Board Chair Katrina Parkhill asked for clarification regarding the way groupings among students change as they move up from elementary school to fifth grade at Saxe, and then to sixth through eighth grades.
Luizzi said that because as students progress up through the grades they’re taking more different classes and changing classrooms more often, the number of other students with whom they come into contact also increases. So, while elementary school students spend most all of their time with a single homeroom class, that changes to a two-teacher model in the fifth grade, and then changes again to a four-teacher model starting in sixth grade, Luizzi said.
“What that does, as you bring everybody in, is it increases the likelihood that a positive case will have close contact with others in the room,” he said.
(Health officials define “close contact”—the kind that becomes part of “contact tracing”—as being within six feet of a person continuously for 15 minutes or more.)
Luizzi added that the hybrid model at the high school has proven to be effective because out of the 60 NCHS students in quarantine, very few of them are there because of close contact at the high school itself.
“It’s from elsewhere, outside of the high school,” he said.
During Monday’s regular meeting of the full Board of Ed, Luizzi reported that this week’s phase-in of the full student body at New Canaan’s elementary schools was going well.
The plan called for all kindergarteners, first- and second-graders to attend school in-person starting Monday, with third and fourth grade to follow Thursday “and in our conversations with our principals after school, the kids were thrilled to be back together.”
“They were very excited,” Luizzi told the school board. “There was a lot of positive kid energy, I heard from all three principals in the building. And they meant that in all good ways. Arrival was a little challenging, dismissal was a lot challenging. And so they are continuing to work through some of the nuts and bolts of that. As you can imagine, South is a little bit easier than the other two, because they have so many walkers. So they are able to get that dismissal going. But East and West, they have some things to figure out to speed that up. The buses are running OK. It’s really the pickup, the parent pickup lines and the time it takes to move those through. So, we have gotten good at doing it with 50%. Now it’s going to take us a little time to get good at doing it with 100%. And we will keep working with New Canaan Police Department to do that.”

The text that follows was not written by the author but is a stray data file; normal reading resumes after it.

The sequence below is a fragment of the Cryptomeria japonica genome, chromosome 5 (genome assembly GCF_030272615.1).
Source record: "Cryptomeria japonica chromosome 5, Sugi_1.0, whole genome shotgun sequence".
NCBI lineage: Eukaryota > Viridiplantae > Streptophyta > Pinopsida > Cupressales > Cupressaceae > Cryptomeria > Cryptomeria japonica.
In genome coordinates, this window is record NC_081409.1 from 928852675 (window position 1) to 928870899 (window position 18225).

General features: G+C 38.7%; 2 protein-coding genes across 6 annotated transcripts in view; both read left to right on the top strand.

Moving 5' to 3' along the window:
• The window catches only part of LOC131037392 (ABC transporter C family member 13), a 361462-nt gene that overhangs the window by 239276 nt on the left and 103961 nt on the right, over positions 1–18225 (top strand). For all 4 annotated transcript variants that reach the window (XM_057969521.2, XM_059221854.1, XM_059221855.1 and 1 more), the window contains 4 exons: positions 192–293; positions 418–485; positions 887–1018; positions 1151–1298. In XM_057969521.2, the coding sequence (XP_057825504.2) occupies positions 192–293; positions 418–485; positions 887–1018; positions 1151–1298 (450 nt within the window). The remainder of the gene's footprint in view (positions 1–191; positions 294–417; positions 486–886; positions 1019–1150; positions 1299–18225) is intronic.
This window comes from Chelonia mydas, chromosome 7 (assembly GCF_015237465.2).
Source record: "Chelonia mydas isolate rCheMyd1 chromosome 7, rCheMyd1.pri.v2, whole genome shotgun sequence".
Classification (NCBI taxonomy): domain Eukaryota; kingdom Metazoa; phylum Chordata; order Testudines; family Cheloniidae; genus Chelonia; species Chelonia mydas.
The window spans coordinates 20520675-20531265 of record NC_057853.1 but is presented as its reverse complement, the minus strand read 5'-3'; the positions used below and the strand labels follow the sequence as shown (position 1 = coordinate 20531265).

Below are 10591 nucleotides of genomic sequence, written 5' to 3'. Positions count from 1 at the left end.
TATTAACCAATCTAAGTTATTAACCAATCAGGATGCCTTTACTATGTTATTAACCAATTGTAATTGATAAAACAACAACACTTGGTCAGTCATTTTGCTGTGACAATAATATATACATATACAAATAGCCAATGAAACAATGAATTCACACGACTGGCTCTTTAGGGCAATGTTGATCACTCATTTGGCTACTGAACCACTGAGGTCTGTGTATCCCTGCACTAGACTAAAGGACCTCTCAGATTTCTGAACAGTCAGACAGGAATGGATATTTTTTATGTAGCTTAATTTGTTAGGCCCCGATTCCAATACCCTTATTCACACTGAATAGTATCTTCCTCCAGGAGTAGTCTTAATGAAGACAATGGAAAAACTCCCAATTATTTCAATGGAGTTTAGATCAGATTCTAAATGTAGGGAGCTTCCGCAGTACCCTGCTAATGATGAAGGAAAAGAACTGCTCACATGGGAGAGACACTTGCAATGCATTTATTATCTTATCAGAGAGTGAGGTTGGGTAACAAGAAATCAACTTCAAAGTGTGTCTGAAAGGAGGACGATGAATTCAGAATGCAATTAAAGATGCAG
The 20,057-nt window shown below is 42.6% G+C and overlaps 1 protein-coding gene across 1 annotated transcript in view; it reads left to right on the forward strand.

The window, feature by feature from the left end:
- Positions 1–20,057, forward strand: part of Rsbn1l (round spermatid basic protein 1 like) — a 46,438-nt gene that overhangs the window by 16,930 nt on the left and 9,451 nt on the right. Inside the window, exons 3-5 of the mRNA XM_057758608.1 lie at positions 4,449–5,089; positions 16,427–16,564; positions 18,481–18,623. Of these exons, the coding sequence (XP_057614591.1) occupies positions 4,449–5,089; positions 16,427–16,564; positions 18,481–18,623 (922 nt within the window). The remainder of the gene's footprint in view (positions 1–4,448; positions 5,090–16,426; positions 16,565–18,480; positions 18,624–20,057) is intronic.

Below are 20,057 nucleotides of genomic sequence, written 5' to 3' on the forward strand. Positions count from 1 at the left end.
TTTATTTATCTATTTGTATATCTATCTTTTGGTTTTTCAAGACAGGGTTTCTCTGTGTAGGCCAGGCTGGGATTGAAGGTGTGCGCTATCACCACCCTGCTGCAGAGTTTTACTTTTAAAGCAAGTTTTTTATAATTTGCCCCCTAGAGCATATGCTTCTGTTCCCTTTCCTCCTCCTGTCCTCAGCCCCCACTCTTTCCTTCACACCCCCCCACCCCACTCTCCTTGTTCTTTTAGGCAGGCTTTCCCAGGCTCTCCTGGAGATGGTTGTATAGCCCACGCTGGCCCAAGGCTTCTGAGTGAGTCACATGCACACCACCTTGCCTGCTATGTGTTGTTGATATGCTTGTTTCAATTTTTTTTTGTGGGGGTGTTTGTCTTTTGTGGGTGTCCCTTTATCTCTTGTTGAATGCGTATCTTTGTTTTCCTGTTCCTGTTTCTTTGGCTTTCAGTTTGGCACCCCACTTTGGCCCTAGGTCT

Though some families have opted to move to all remote learning and some teachers were “very anxious” as the full student body came into the elementary schools, New Canaan educators “really stepped up,” Luizzi said Monday.
“We are so fortunate to have a group of dedicated professionals who jus respond to the call every time they are asked,” he said. The superintendent added, “The mitigation strategies that we have in our schools are working, they continue to. One of the things that the teachers shared today, and the principals shared with us, was that having 50% of the kids really made a difference in learning those strategies.”